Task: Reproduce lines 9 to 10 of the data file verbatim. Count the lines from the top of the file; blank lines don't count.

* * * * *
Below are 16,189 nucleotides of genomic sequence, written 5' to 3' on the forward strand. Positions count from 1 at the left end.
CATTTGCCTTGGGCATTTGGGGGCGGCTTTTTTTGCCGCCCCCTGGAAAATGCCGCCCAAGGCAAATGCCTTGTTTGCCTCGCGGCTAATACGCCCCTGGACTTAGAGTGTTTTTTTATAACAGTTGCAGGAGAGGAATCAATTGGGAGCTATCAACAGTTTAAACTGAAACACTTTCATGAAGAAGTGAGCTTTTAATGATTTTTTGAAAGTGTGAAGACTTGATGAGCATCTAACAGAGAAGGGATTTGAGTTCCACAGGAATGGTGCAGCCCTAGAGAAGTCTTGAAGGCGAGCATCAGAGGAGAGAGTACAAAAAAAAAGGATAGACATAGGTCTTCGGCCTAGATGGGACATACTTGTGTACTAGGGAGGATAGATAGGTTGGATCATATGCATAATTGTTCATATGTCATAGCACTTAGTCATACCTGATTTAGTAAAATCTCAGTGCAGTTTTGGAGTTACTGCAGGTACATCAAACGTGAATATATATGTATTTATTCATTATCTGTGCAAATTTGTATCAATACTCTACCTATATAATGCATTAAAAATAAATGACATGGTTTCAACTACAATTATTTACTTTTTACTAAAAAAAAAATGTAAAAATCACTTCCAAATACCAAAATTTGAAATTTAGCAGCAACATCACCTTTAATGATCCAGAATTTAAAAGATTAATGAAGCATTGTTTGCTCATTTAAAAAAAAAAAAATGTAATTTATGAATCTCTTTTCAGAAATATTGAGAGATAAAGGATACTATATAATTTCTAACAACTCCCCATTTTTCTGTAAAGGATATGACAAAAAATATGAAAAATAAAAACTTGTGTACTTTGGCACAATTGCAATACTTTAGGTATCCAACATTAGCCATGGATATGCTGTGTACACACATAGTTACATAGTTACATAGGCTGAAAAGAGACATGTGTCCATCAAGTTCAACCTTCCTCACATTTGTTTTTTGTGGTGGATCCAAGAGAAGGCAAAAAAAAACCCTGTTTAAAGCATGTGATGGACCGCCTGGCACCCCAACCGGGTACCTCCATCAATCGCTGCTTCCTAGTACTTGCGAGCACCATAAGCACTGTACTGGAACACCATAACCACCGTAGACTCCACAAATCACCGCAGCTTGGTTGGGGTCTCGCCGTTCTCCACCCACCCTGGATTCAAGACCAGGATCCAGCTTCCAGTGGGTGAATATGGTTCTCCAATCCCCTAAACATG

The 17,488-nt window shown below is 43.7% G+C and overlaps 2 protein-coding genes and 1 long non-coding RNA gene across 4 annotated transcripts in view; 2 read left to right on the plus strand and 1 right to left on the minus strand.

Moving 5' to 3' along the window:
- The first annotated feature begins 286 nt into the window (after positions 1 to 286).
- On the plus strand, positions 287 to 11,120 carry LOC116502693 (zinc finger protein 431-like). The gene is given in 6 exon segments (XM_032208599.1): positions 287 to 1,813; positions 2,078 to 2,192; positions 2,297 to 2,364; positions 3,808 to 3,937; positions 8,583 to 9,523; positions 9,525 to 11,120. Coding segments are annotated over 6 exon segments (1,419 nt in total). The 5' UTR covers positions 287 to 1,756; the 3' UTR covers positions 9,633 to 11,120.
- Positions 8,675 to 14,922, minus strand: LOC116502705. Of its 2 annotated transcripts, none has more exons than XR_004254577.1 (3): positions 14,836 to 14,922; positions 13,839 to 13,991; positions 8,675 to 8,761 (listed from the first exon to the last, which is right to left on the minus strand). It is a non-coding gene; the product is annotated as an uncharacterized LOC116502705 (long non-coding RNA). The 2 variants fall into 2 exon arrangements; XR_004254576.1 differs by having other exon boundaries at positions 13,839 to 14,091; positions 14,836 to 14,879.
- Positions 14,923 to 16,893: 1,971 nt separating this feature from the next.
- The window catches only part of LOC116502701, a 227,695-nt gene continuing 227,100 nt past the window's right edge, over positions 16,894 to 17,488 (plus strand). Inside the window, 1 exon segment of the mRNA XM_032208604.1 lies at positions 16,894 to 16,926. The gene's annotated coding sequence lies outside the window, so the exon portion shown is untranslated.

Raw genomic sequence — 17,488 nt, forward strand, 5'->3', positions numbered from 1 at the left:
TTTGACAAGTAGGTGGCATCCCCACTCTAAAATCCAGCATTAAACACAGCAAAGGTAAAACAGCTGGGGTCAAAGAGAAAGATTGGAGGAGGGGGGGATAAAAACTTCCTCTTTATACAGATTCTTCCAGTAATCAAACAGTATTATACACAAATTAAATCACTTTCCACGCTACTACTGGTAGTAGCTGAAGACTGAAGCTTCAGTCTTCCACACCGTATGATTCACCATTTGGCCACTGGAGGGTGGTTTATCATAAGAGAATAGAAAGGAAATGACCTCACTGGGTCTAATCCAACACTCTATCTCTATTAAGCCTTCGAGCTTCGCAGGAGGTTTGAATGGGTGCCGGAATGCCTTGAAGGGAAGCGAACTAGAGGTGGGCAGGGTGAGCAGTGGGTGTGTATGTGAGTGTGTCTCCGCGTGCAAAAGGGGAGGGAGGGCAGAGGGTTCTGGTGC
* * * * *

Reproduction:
- The window catches only part of LOC116502701, a 227,695-nt gene continuing 227,100 nt past the window's right edge, over positions 16,894 to 17,488 (plus strand). Inside the window, 1 exon segment of the mRNA XM_032208604.1 lies at positions 16,894 to 16,926. The gene's annotated coding sequence lies outside the window, so the exon portion shown is untranslated.

Raw genomic sequence — 17,488 nt, forward strand, 5'->3', positions numbered from 1 at the left: